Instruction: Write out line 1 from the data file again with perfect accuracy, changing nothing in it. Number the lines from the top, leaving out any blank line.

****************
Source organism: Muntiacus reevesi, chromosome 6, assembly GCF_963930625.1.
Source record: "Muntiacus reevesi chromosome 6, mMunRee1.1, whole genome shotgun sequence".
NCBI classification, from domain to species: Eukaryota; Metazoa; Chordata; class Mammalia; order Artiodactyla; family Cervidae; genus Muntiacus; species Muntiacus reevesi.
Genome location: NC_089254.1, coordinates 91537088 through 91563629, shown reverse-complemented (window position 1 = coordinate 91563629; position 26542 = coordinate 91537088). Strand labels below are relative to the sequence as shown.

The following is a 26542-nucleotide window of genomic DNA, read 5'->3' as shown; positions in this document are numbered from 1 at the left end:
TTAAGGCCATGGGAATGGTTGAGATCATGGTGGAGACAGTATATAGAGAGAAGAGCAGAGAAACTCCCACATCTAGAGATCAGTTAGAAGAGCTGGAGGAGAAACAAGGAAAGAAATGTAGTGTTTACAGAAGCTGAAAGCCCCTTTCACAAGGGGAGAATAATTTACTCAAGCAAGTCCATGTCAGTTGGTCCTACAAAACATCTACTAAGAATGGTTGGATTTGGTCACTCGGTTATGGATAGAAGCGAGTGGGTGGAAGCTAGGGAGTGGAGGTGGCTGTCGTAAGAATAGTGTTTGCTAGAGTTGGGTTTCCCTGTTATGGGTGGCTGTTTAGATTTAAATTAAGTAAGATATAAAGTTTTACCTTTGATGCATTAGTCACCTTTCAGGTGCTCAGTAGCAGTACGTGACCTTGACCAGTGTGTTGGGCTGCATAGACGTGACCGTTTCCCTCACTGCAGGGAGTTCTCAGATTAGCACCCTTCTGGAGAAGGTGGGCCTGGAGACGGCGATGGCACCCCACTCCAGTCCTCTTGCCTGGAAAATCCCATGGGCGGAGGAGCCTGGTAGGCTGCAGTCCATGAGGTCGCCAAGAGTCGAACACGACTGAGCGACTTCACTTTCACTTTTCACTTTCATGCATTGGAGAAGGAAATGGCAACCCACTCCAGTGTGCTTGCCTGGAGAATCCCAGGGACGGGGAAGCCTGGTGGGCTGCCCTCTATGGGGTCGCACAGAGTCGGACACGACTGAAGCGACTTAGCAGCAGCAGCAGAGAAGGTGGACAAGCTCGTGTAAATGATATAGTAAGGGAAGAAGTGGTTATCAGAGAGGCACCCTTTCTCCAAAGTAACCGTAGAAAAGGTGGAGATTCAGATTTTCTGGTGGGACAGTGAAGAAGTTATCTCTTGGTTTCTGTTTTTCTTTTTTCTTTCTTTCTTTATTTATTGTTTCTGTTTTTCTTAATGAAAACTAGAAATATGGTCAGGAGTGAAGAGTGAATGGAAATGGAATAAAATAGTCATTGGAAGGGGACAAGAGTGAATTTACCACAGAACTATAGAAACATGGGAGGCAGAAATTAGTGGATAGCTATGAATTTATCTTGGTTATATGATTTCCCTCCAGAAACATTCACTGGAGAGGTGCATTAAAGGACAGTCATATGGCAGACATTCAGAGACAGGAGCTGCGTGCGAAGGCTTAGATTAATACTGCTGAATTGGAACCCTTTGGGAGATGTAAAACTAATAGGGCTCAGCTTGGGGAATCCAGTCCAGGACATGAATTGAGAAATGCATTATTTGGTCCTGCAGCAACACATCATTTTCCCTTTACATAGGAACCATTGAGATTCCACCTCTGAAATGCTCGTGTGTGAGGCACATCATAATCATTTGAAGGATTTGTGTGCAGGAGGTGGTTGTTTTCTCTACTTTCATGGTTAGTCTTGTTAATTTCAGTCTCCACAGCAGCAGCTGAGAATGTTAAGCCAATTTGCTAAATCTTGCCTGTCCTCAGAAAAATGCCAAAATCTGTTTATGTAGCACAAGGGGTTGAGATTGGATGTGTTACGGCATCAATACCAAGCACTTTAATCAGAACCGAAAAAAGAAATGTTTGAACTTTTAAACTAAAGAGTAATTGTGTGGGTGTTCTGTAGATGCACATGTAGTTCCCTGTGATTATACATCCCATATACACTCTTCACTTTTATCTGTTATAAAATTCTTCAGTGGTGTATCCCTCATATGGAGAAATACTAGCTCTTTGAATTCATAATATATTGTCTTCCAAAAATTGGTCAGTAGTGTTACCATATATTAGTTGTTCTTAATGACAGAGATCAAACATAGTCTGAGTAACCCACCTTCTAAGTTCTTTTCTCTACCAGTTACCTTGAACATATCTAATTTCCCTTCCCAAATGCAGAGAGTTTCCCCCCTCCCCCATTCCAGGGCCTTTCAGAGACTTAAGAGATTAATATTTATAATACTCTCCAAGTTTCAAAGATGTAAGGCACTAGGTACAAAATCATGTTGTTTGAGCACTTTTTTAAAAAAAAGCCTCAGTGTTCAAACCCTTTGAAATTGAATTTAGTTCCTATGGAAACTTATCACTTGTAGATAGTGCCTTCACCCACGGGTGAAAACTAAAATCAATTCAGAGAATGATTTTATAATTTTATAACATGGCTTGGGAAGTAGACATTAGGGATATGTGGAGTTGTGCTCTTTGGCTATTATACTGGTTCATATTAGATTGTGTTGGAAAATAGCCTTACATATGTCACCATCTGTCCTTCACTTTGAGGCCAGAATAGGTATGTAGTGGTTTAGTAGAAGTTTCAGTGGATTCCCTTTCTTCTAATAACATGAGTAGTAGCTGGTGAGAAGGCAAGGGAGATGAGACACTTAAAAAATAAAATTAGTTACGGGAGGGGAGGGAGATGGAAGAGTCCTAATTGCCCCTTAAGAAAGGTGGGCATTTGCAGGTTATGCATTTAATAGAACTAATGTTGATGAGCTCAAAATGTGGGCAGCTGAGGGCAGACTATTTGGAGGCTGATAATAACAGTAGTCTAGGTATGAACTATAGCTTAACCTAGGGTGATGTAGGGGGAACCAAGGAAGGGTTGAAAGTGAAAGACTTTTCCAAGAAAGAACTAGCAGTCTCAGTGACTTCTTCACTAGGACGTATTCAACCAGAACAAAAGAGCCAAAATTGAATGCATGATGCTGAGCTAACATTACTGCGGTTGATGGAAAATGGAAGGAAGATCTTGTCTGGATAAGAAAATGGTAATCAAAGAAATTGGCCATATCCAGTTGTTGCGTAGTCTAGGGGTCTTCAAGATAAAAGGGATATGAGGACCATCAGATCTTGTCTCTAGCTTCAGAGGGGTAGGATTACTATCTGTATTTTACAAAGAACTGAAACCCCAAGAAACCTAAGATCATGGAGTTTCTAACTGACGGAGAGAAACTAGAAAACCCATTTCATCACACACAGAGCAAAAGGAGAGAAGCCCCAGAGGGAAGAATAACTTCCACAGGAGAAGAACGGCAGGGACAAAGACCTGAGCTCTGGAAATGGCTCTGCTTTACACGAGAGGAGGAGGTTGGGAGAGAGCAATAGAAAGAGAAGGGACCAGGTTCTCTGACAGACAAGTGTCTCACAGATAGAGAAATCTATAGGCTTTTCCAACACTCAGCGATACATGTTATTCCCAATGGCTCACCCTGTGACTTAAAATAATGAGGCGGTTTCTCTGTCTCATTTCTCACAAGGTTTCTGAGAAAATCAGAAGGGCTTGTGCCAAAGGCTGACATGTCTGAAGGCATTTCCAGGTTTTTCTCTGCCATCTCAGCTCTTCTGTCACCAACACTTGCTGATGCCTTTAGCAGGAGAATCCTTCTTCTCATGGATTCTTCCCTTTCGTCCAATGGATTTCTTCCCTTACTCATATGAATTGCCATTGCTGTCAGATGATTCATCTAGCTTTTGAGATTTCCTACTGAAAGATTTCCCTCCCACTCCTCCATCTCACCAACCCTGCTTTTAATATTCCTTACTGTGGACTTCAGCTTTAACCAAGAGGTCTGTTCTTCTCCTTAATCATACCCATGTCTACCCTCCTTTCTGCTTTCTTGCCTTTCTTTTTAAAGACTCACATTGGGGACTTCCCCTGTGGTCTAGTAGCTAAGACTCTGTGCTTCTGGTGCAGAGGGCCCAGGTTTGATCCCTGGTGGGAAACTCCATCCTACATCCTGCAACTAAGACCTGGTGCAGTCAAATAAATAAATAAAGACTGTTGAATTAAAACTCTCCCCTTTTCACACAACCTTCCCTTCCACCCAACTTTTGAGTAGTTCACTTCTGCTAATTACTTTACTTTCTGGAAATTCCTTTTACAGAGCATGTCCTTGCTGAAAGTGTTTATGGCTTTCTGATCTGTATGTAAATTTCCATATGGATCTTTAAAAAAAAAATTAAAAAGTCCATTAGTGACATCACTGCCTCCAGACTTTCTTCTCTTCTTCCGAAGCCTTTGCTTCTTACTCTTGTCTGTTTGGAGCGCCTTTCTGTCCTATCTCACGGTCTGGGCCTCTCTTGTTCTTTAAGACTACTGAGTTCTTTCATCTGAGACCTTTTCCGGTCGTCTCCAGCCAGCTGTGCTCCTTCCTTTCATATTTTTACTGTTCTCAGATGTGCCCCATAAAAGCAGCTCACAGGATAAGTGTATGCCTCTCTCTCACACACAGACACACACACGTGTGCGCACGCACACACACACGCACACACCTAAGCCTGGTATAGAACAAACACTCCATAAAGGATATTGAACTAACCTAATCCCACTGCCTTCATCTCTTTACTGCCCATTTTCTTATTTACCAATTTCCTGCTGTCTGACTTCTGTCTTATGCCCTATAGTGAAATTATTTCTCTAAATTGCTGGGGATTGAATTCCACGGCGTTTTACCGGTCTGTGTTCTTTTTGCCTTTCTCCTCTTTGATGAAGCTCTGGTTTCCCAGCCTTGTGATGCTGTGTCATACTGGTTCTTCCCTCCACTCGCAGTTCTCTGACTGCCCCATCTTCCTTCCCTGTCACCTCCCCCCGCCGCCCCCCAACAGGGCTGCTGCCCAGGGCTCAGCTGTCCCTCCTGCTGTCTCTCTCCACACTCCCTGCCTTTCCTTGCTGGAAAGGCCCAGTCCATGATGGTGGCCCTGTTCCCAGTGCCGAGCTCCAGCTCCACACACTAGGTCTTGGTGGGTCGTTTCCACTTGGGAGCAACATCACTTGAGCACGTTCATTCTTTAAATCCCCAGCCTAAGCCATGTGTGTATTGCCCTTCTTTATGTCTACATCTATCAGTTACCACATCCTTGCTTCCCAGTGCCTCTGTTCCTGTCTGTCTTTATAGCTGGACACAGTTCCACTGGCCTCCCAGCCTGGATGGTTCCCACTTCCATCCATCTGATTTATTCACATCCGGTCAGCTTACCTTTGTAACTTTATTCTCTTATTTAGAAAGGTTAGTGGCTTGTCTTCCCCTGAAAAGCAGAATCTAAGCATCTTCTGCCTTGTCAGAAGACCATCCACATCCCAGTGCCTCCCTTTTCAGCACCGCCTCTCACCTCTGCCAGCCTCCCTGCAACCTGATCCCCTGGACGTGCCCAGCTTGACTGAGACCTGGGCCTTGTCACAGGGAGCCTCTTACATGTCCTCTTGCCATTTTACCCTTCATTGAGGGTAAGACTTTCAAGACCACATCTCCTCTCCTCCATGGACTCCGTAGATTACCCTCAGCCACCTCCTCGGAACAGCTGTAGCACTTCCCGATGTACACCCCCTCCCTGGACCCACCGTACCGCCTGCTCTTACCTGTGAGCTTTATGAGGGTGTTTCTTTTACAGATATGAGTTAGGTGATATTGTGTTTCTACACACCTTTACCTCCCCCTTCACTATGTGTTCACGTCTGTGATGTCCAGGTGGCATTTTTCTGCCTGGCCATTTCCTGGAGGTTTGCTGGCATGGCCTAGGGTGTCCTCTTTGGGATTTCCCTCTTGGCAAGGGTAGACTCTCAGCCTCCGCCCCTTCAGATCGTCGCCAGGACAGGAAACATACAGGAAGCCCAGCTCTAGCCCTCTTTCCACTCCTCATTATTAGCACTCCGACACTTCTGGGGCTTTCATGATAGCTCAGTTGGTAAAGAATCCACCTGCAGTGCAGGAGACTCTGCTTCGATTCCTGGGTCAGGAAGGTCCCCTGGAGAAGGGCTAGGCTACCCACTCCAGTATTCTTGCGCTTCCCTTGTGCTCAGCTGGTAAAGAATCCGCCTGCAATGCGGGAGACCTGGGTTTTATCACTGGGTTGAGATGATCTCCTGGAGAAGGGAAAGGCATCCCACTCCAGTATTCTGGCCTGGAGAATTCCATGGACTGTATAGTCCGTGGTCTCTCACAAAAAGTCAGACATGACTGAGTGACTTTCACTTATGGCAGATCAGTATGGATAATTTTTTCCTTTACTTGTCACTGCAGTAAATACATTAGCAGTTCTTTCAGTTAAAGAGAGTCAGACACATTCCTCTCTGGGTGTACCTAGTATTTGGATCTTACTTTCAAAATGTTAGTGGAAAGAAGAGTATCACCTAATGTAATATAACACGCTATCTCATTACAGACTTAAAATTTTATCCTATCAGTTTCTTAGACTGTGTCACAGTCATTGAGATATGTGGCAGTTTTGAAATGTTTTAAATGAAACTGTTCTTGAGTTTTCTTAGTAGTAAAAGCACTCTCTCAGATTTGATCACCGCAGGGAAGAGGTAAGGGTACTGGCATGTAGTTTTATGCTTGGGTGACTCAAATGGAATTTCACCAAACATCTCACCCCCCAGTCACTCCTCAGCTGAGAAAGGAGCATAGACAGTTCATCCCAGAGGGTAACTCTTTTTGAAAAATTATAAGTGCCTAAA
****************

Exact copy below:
Source organism: Muntiacus reevesi, chromosome 6, assembly GCF_963930625.1.